When I was in high school, I was voted Class Clown my senior year.
When I was in college, I was given the PMA Award by my college swim coach.
That stands for Positive Mental Attitude.
If you asked my friends (both past and present) to choose one word to describe me, I can’t say for sure what word they would choose, but I’d wager a couple of my own children that funny would be in the mix.
Last week I was driving home from swim practice, and Number 4 and I were talking.
Her school has been doing all the superlatives for the yearbook, and Number 4 was nominated for one of them.
I would have predicted this.
As her mom, I see her as a Most Likely to Succeed or Most Likely to Be The First Female President or Most Likely To Be In The Olympics or Most Fearless or something along those lines.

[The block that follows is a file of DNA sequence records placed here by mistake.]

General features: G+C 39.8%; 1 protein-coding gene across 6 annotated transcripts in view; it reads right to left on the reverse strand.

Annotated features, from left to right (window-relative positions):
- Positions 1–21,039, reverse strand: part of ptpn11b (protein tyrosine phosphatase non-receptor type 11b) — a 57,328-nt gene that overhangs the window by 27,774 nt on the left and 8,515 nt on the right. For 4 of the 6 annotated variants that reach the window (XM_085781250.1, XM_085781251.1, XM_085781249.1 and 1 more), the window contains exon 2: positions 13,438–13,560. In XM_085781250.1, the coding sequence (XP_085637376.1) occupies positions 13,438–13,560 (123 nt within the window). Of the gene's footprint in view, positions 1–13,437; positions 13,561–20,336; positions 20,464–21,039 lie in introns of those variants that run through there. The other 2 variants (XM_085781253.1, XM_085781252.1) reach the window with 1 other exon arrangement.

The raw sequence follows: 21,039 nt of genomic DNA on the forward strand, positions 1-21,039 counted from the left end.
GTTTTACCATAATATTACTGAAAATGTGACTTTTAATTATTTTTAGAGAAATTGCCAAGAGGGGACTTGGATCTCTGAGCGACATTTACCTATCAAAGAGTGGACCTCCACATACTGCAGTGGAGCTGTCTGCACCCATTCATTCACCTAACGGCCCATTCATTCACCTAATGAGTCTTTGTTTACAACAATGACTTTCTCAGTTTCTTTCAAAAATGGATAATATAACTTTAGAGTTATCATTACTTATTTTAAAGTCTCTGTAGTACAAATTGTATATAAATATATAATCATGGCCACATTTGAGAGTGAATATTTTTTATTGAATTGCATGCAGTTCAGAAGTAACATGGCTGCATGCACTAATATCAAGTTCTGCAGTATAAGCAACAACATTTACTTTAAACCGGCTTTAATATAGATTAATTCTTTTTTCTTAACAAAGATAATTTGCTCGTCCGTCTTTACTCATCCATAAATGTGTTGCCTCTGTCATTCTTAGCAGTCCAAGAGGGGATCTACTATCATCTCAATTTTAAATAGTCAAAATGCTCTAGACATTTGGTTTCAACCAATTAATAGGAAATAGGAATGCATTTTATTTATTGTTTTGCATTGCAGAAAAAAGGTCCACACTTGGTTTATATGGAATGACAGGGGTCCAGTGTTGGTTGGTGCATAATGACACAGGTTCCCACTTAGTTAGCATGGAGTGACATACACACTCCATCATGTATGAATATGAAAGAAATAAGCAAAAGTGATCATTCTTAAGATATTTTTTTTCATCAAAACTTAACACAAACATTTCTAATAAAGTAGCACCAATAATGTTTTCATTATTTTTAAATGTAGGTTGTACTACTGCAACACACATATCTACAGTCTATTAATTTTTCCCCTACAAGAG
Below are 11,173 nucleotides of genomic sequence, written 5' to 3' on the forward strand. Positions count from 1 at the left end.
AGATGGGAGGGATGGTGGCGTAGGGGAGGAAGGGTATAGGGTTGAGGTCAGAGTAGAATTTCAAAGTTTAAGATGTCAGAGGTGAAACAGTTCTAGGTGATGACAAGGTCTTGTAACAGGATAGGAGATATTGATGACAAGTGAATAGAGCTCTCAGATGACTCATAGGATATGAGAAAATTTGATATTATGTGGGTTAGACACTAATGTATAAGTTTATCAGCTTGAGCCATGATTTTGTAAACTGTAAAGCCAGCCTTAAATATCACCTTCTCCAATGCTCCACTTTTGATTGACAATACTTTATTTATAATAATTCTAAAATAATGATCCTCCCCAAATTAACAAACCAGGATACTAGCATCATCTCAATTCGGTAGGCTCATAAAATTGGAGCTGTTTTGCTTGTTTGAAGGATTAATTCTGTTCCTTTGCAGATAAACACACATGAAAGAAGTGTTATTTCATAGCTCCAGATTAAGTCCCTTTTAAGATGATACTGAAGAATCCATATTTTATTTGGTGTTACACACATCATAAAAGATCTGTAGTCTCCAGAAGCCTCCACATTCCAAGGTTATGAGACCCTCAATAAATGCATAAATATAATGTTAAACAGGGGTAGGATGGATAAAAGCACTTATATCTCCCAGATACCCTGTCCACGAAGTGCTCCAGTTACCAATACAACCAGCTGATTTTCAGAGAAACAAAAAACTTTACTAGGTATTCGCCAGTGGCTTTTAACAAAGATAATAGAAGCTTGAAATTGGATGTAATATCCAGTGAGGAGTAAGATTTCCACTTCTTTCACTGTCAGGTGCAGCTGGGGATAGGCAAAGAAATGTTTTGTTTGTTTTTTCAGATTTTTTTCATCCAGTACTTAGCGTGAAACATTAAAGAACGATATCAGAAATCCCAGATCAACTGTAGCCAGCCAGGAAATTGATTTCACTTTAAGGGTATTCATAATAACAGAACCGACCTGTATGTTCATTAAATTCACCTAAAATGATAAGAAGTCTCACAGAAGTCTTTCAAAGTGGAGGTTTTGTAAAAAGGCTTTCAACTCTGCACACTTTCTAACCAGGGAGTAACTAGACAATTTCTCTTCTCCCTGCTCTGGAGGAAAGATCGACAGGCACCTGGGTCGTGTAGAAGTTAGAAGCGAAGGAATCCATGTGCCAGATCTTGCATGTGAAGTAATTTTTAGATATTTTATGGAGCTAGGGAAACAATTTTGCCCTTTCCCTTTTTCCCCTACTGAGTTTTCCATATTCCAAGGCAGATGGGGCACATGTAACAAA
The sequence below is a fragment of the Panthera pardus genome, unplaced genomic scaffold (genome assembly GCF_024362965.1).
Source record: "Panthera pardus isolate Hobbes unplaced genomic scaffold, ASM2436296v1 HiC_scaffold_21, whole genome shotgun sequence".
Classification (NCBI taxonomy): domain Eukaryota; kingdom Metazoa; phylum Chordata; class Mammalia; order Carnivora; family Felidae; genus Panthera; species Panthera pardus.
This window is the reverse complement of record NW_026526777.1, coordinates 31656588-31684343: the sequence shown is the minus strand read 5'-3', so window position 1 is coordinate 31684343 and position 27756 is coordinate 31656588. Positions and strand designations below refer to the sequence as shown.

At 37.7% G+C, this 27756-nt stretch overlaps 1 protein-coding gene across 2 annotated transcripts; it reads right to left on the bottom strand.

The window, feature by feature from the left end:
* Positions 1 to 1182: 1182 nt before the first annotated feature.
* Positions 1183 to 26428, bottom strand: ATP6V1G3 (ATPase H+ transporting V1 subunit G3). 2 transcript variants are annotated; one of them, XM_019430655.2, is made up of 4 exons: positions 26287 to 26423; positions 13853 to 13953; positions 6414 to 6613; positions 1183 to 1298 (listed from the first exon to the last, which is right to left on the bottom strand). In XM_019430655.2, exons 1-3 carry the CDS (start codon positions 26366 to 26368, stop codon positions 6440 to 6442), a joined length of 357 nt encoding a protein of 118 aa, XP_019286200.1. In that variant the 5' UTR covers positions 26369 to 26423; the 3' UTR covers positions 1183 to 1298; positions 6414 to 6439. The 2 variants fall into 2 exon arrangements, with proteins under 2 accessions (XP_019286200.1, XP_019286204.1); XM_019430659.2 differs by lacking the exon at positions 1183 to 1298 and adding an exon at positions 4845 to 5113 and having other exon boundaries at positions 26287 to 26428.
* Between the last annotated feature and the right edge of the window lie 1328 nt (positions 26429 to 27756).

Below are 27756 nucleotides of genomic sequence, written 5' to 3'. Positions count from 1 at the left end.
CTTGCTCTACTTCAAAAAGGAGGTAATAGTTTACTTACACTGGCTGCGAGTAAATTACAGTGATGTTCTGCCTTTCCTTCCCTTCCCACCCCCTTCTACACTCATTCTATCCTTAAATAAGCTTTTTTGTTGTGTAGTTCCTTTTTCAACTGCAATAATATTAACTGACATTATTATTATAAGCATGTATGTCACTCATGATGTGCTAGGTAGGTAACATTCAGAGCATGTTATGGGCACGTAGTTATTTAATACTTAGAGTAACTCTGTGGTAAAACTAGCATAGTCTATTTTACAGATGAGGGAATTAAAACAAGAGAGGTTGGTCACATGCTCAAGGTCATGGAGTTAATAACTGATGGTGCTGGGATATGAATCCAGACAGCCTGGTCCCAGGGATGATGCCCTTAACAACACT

But you know what she was nominated for?
What the hell.
Maybe we are more alike than I thought.
Anyway, as we were driving home and talking about this, Number 4 asked me, “Mom, did you get a superlative when you were in high school?”
“Yep,” I told her.
“What did you get?” she asked.
“Most likely to be president?”
Nope, I told her.
“Best math student???”
She rattled off like ten more.
Finally she gave up.
“WHAT WERE YOU THEN???” she asked, exasperated.
Class clown, I told her.
“What??? I NEVER would have guessed that,” she said.
She was completely blown away.
Because I’m not so funny at home.
Why am I not funny?
I guess it’s ultimately just a choice I’ve made.
But more upsetting to me is that it’s been more of a metamorphosis.
In the last 15 years I have become someone else.
I’m all about evolution. I mean, it’s one of my biggest philosophies. I don’t believe we ever arrive.
I believe we are works in progress and as long as we are able to accept that we never know it all, we just keep growing and getting better and better.
But it’s not really the person I want to be.
Not at home.
A couple weeks ago I was getting dinner on the table and someone did something or said something and a couple of the kids laughed and I had no reaction.
I was expressionless.
Actually, that’s inaccurate.
I think I had some pretty impressive resting bitch face going on.